William Burrows

Death 18 Apr 1781 (aged 55)
Charleston, Charleston County, South Carolina, USA
Burial Charleston, Charleston County, South Carolina, USA
Memorial ID 64774747 · View Source
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Judge. He was born in St Olave Parish, Southwark, London, England. [Burrows-Thompson bible] He was Christened at St. Olave Hart Street, London, January 13, 1726. (The parishes of All Hallows Staining and nearby St Olave Hart Street were combined in 1870).

William was educated, and graduated August 4, 1743 from All Hallows Staining, St Olave Parish, Southwark, London, England. He arrived in the Carolinas shortly after his graduation and settled in St John's Parish, Berkeley County, South Carolina where he was an apprentice to Chief Justice Wittaker. He petitioned Governor James Glen to practice law on August 15, 1748 and was admitted on August 29, 1748. He married Mary Ward, daughter of John and Sarah Ward in St Phillips Church, St John's Parish, Berkeley County, South Carolina, on April 20, 1749. He was made Justice of the Peace for Berkley County in 1756, and was listed as a Judge in 1764 in Berkley County. He bought 600 acres in Craven County, South Carolina on June 2, 1772, and 500 acres on Branches of Brushy Fork & Sandy River and on Broad River in Craven County, South Carolina on June 26, 1772. He built a majestic home between 1772-1774 *[See more on this home below] He is found living in Charleston District, South Carolina in 1778. His Will was made September 2, 1780 and proved June 14, 1781. At the time of his death he owned more than 10,000 acres of land.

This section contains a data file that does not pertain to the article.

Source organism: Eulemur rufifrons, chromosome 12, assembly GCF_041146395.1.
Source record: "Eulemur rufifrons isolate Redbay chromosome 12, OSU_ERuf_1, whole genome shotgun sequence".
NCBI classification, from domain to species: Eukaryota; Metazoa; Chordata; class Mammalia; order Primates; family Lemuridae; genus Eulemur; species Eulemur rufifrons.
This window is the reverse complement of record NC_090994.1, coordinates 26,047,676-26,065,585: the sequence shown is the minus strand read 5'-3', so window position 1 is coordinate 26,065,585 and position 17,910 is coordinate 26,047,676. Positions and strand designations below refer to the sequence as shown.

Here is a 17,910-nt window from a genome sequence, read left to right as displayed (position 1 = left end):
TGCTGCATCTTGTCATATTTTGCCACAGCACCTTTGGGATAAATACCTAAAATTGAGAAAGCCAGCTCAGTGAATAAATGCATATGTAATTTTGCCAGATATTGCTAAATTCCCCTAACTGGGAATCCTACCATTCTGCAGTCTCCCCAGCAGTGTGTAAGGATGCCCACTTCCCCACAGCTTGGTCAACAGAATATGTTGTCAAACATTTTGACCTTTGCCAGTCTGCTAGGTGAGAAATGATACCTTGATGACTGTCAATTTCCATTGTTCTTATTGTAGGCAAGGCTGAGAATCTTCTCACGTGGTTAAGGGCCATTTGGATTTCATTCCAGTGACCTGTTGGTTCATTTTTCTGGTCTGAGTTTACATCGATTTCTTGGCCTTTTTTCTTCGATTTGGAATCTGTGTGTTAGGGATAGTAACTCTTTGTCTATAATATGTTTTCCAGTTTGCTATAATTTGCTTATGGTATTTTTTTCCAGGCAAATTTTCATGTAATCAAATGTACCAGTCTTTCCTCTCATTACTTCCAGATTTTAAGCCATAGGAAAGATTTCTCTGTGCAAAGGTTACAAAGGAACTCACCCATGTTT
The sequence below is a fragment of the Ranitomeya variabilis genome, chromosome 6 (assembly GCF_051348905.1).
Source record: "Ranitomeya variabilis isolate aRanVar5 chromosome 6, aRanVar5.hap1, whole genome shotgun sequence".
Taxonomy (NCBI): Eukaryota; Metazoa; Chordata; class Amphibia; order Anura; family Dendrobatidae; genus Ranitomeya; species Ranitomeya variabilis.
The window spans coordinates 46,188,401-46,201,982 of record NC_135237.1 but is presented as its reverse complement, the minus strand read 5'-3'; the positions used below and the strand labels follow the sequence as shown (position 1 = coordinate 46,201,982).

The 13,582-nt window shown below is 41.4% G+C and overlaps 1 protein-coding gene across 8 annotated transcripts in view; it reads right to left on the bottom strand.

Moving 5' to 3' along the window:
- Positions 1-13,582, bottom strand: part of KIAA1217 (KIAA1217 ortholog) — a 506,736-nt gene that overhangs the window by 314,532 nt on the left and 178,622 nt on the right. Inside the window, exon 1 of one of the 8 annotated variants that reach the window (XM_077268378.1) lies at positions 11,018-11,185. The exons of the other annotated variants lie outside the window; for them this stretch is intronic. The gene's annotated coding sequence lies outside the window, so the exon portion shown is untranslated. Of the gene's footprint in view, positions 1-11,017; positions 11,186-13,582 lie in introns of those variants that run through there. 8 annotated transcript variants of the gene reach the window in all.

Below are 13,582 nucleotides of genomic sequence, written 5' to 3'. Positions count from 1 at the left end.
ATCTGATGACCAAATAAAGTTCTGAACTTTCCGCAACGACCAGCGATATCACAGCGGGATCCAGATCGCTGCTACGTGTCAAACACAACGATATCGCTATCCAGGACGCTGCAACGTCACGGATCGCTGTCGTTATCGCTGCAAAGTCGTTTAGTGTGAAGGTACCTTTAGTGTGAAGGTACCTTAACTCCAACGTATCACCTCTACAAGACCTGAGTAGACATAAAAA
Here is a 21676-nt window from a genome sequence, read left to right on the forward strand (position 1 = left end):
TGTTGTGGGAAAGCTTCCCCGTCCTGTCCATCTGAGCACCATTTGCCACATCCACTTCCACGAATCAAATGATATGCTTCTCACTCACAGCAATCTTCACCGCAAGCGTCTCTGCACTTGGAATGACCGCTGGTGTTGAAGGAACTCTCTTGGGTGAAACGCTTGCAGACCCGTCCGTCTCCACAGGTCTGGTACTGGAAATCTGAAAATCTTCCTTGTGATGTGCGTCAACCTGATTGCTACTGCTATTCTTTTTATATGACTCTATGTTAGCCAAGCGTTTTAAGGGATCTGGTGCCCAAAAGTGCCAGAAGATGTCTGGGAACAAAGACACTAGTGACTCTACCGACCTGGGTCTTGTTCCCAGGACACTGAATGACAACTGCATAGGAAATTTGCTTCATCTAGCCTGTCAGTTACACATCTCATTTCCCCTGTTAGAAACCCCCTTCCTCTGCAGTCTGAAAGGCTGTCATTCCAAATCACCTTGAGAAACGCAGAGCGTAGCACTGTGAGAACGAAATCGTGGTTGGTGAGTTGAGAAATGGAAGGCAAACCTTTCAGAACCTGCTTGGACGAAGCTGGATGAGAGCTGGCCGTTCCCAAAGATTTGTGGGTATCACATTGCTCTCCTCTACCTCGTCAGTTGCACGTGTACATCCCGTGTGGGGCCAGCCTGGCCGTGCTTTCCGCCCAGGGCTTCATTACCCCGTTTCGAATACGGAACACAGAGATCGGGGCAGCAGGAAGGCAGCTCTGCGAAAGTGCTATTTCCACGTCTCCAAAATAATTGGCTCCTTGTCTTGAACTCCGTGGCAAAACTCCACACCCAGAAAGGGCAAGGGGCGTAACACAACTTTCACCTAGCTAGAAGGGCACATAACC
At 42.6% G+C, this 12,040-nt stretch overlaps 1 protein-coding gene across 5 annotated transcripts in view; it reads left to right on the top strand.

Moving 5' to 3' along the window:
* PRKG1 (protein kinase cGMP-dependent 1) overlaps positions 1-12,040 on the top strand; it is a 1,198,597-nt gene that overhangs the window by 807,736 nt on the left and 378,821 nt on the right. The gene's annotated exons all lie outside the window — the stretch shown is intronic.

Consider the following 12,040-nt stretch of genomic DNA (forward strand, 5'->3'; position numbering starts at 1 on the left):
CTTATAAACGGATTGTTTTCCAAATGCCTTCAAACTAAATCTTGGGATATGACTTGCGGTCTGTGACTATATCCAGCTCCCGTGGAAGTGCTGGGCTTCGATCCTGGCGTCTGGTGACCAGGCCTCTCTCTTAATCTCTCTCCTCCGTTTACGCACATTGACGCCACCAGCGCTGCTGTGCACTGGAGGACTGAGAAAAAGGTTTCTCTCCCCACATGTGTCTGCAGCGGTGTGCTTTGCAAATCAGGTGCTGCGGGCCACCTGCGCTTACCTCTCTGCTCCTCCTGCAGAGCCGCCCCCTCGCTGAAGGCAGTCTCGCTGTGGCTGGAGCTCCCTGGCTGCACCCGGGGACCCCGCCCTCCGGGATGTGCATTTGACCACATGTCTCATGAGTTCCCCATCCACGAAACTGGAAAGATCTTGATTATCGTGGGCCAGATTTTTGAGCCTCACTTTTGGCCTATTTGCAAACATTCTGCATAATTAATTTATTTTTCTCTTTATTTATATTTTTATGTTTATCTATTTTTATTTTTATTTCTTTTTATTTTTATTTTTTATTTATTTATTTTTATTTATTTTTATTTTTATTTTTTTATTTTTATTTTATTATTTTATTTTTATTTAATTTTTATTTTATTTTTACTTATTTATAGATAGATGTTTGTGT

Children of William and Mary (Ward) Burrows:

1. Mary, who married Joseph Atkinson.
2. William Ward, who married Mary Bond.
3. Sarah, who died before her first year.
4. John who died an infant.
5. Sarah "Sally" Ward, who died at age 8.
6. Neighbour, who died at age 1.


William built a majestic home on 71 Broad Street, in Charleston, South Carolina between 1772 and 1774. After the Revolutionary War, his son, William Ward Burrows sold the home to Jehu Jones, who converted the home and outbuildings into a hotel. Regarded by many as the finest hotel in Charleston in the early 1800's. Jehu Jones was a free person of color, although this status was precarious at the time, he must have held a great deal of respect, as he attained a position of high regard, and hosted many notable guests, including Samuel B. Morse. The home remained a hotel until the Civil War. After the war it became a rooming house until the 1920's, when it was purchased with the intention of disassembling, relocating, and restoring the home to maintain its historic architecture. But the economic crash of 1929 prevented rebuilding. The disassembled home remained in storage for many years until the Winterthur Museum in Delaware bought and reconstructed the drawing and dinning room, which guests may now visit in the museum.

Family Members

  • Created by: Shari Hanson Frey
  • Added: 27 Jan 2011
  • Find A Grave Memorial 64774747
  • Shari Hanson Frey
  • Find A Grave, database and images (https://www.findagrave.com : accessed ), memorial page for William Burrows (19 Dec 1725–18 Apr 1781), Find A Grave Memorial no. 64774747, citing Saint Philips Episcopal Church Cemetery, Charleston, Charleston County, South Carolina, USA ; Maintained by Shari Hanson Frey (contributor 47119699) .